Dime: You were mentioning that you study a lot. Is there a whole lot besides that to actually work on your defense or is it just sort of the commitment to actually doing it?
TA: It’s just playing harder than your opponent. You pretty much lure them to a bad spot so you can get the stop.
Dime: You are pretty well known now for your defense. How much of that do you think came from the way you’ve been guarding Kobe the past couple of years?
TA: I don’t know. I really don’t pay attention to any of that stuff. I really go out and try to win ballgames. I really don’t care if someone says, “Oh, he’s a defender.” If you look at the Cleveland series when we played them last year, I scored the ball just as much as I defended. I averaged the same amount of points as Paul Pierce in that series. When you talk about Tony Allen, I just want to be remembered as a guy who could help win ballgames.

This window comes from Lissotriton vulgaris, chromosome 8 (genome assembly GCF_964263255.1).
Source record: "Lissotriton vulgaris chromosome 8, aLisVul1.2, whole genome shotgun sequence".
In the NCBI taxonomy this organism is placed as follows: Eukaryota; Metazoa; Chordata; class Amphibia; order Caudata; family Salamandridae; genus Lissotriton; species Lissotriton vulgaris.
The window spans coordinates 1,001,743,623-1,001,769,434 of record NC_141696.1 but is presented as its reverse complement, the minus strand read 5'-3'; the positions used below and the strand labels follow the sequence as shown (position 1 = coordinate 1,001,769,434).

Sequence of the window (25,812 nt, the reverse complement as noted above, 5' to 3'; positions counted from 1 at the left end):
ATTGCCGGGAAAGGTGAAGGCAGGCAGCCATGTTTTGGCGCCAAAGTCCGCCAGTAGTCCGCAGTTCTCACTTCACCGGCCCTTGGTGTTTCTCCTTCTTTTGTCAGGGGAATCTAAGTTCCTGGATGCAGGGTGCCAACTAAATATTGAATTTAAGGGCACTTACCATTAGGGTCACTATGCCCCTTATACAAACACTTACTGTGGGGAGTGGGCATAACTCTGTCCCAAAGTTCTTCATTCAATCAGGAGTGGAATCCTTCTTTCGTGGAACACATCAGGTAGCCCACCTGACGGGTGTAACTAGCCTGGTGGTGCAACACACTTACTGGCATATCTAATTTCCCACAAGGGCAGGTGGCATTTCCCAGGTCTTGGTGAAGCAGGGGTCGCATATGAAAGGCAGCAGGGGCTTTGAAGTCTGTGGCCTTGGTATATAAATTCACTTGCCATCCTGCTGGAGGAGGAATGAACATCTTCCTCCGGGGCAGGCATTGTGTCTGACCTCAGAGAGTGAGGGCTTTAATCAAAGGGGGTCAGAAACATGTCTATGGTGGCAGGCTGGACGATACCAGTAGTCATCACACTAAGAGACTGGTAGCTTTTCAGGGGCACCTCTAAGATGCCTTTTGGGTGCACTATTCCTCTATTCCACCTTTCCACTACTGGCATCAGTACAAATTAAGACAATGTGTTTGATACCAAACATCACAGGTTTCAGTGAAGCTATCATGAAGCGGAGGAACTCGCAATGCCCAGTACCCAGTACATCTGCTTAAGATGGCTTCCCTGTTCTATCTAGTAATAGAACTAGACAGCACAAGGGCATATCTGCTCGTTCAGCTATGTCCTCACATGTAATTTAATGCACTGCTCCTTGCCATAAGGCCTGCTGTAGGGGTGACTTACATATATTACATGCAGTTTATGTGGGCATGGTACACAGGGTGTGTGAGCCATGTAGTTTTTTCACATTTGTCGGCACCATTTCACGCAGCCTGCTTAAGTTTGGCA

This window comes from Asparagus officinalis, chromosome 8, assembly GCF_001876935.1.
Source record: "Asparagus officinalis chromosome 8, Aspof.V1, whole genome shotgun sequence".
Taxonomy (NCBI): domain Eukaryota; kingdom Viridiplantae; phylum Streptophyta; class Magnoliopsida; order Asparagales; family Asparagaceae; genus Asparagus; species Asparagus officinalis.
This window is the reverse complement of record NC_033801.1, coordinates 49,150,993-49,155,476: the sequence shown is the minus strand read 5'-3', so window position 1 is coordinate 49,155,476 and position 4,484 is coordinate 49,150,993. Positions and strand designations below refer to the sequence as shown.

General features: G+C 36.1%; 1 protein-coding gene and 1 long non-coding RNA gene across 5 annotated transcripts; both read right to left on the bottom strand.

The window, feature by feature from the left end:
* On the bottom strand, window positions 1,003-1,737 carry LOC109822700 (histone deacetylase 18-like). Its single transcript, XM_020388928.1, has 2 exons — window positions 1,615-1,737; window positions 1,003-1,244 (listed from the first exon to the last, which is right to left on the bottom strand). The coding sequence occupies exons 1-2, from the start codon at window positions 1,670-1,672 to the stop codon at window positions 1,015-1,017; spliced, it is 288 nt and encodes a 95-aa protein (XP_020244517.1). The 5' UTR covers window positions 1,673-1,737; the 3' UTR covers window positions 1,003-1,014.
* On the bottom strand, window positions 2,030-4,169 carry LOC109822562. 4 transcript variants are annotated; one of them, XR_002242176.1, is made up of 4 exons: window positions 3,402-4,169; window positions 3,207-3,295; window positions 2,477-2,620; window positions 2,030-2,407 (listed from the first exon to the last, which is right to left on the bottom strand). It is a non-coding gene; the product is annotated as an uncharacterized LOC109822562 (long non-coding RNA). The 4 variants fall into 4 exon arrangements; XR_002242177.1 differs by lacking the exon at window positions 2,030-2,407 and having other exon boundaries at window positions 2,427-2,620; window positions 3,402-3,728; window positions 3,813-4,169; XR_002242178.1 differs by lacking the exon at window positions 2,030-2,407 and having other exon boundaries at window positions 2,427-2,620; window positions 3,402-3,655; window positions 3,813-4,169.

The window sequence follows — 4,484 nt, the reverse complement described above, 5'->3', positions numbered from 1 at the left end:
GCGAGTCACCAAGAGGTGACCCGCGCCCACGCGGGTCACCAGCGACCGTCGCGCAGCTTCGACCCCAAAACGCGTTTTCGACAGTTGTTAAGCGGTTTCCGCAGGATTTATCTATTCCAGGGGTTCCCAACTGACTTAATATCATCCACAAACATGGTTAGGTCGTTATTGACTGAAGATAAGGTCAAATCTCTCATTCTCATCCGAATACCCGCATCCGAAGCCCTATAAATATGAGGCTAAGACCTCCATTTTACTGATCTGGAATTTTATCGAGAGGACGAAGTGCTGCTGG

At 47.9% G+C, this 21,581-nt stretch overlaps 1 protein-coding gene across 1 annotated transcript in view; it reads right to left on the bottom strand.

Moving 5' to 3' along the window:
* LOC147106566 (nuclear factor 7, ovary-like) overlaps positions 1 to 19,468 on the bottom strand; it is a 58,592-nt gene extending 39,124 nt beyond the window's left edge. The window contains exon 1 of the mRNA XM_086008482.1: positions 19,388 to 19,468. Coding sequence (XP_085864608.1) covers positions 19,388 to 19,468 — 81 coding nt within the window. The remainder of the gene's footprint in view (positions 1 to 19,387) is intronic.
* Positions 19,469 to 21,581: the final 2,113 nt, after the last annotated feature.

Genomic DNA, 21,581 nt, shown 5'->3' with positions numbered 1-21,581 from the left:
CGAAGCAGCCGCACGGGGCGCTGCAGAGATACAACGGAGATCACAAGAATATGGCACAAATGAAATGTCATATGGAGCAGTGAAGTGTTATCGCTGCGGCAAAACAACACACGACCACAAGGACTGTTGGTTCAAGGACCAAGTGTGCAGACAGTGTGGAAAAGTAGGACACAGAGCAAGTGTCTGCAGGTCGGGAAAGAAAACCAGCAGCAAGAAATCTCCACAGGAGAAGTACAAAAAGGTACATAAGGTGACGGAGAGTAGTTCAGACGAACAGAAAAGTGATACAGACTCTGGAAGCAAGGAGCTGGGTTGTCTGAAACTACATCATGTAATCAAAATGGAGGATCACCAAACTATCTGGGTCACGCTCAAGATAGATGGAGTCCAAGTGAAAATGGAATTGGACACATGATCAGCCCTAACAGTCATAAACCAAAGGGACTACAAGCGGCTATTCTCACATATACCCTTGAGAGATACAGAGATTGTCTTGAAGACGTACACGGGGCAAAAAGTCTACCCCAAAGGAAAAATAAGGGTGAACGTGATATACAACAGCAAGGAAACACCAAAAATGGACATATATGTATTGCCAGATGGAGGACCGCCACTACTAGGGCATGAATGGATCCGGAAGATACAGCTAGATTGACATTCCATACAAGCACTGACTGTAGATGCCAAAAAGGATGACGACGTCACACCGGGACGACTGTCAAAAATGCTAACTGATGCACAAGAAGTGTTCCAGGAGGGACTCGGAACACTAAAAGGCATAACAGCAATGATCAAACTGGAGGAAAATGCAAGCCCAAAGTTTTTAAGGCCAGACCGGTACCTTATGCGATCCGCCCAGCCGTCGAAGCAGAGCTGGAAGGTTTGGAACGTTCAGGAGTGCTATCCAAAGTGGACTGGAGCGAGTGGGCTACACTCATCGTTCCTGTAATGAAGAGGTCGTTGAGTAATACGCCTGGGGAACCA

Dime: Do you still feel like your role on Memphis is the same as it was in Boston?
TA: Pretty much. We have some talented scorers and some talented post men. We have kind of the same type of guys that are pretty crafty with the ball and can make plays. My role here is to come in defend, rebound and take open shots, drive to the basket and pretty much make simple plays. We are doing a solid job and are starting to win more games. I just look at it as being one of the facilitating guys on the team.
Dime: I wanted to ask you about your boy, Paul Pierce. In watching him for so long, what stood out about him or what did you learn from him?